Yet where has this unhealthy dependence on oil placed Russia? In terms of per capita GDP, Russia has the dubious honor of being sandwiched between Libya and Thailand. While some oil companies such as Yukos have been willing to invest in new technologies and adopt more efficient oil production processes, the bottom line is that the Russian economy remains overly dependent on the price of oil. When oil prices are high, everyone wins: the oil oligarchs make money, the Russian government boosts its tax receipts, and foreign lenders collect on Russian debts.

But what happens when oil prices fall? The Russian economy, while posting impressive 5-8 % annual GDP growth rates since the epic default and devaluation in August 1998, has been kept afloat by relatively high crude oil prices that have fluctuated between $18-to-$25/barrel. The annual budget remains balanced at a price of $18/barrel. You do the math if prices fall below this level. According to Business Week, every $5 drop in the price of crude oil costs Russia 1% in GDP.

The Texan Model, Applied to Russia

The path to economic diversification is not an easy one, to be sure. While oil prices remain relatively high, Russia has little incentive to introduce tough structural reforms. In fact, the newest overtures from the Bush administration would appear to provide even fewer incentives. There are at least three steps, though, that Russia can take to emulate the successful Texas economic development model:

  • Encourage the development of a banking system that places an emphasis on small business lending. Currently, small- and mid-sized enterprises (SMEs) do not have access to equity capital, and even larger companies can not find the necessary financing to replace old capital equipment, invest in new technologies or expand into new product niches
  • Rationalize the tax system. Already the Russian government has taken a number of progressive steps, such as capping the corporate profit tax at 24%. Further steps can provide tax incentives for the creation of new industries.
  • Reduce the level of bureaucratic red tape and corruption. According to one estimate from The Economist, setting up a business in Russia requires 20 different licenses and permits and takes an average of nearly two months. Moreover, the Russian economy is staggering under a maze of federal and local regulations that creates the unhealthy prospect for corruption and bribes. For example, under federal law, there are more than 500 different economic activities that require a license. Bureaucrats, always on the look out for possible ways to line their pockets, check the licenses of Russian retail businesses an average of 120 times each year!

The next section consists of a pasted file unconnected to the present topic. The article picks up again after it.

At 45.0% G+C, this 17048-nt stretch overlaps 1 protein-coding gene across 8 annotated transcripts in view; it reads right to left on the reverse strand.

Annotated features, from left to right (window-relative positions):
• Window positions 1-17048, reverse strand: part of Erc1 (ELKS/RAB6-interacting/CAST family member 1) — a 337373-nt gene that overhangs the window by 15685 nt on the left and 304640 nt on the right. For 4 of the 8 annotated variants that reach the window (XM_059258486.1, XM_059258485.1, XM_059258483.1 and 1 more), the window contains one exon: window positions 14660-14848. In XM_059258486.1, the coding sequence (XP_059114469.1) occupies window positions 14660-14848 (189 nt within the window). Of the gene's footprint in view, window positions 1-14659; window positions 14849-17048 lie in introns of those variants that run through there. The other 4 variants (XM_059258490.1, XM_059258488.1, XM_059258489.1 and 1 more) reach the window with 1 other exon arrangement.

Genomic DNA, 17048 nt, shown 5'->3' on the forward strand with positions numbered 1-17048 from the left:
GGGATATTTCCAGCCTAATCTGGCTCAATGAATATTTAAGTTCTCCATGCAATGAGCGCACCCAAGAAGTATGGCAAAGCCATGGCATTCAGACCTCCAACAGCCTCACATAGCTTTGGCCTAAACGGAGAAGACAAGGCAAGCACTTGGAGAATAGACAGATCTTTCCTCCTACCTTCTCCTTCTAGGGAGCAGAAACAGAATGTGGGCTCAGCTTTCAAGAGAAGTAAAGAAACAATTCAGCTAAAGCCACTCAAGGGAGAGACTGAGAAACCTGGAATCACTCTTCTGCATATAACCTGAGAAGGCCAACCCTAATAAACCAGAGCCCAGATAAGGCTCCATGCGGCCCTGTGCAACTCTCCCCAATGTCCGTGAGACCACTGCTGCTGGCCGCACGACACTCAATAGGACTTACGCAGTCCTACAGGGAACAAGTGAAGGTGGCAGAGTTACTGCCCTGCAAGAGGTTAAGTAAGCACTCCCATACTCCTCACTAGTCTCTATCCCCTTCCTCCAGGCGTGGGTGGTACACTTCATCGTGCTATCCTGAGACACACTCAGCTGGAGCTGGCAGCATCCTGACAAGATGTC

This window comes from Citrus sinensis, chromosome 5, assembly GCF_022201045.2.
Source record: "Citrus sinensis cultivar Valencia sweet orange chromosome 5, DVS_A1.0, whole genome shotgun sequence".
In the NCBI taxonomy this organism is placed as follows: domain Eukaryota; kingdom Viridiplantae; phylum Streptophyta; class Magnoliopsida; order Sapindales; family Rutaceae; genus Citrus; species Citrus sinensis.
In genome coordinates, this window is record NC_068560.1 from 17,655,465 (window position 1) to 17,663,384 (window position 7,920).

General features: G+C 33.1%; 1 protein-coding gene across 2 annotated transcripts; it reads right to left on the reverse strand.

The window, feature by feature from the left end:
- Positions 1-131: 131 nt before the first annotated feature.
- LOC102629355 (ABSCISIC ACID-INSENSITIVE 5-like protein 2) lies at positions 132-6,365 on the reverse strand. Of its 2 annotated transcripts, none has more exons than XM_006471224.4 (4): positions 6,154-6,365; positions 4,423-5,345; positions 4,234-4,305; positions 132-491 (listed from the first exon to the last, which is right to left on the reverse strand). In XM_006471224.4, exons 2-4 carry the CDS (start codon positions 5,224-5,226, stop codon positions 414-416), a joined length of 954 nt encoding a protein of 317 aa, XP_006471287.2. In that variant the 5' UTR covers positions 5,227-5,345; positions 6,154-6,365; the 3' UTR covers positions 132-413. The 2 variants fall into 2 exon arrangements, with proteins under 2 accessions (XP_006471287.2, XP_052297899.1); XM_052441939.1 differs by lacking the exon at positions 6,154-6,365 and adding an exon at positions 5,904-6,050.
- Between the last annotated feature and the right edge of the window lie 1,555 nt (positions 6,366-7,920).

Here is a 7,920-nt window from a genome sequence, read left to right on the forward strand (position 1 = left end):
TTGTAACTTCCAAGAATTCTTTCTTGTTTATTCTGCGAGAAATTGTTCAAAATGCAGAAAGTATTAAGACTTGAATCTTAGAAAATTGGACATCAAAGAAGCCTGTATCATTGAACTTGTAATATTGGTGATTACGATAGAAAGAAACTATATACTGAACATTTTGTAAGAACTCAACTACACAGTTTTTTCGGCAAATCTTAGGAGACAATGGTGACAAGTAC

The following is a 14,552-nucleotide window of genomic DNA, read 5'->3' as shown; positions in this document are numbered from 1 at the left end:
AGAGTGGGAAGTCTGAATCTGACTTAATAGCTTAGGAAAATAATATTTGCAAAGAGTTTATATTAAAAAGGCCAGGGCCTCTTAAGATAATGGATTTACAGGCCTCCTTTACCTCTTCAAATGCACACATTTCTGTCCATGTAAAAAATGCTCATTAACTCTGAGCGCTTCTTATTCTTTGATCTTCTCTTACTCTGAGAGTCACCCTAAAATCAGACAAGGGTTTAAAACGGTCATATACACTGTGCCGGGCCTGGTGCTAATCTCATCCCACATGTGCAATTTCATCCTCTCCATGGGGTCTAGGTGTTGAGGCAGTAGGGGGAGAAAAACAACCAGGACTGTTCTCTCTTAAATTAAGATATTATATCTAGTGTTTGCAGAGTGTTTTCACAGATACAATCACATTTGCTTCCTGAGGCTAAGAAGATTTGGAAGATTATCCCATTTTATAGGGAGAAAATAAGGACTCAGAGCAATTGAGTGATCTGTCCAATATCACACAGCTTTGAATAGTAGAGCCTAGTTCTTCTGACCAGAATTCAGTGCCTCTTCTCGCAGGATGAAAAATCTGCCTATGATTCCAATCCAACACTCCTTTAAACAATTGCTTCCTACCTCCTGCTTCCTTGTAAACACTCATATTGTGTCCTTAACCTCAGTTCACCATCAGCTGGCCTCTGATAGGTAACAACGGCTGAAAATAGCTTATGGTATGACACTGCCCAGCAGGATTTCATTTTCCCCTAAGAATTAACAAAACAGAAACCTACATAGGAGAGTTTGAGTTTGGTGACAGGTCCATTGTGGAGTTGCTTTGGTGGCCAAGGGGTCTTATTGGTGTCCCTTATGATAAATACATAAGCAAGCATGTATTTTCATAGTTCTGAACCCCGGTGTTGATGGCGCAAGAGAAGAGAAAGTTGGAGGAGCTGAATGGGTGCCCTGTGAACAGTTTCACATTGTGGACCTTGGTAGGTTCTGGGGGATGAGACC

In Texas, these three steps paid immediate dividends. An infusion of capital into Texas after the S&L crisis led to the creation of a well-capitalized banking system that was willing to make loans and relieve the "Texas Credit Crunch." Moreover, Texas government officials pushed for an economic development tax credit for R&D activities as well as tax credits related to job creation and capital investment. The North Dallas Telecom Corridor took root, bolstered by the arrival of companies such as MCI, Nortel, Fujitsu, Ericsson and Alcatel. The simplicity of establishing new businesses led to the creation of the thriving Austin technology sector and an entrepreneurial culture that rewards risk-taking. Instead of an economy dominated by state government and a local university, Austin now boasts over 2,000 technology companies in three main clusters: semiconductors, computers, and software.

The Texan economic development model provides a number of lessons for Russia. First and foremost, it is clearly possible to reverse a long-standing economic dependence on natural commodities such as oil and gas. It required a devastating economic shock, however, for Texas to consider the benefits of economic diversification. Secondly, Texas was able to make the change and still maintain an image of "Texas exceptionalism" - a notion that surely appeals to a former imperial power such as Russia.

It would be a shame if the events of 9/11 have created an impetus for the Bush administration to think of Russia in terms of oil only. If the US and Western Europe continue to encourage Russia's development as a natural resource giant only - rather than encouraging a more balanced economic growth - it may require a global financial shock before Russia reconsiders its unhealthy commodity capitalism.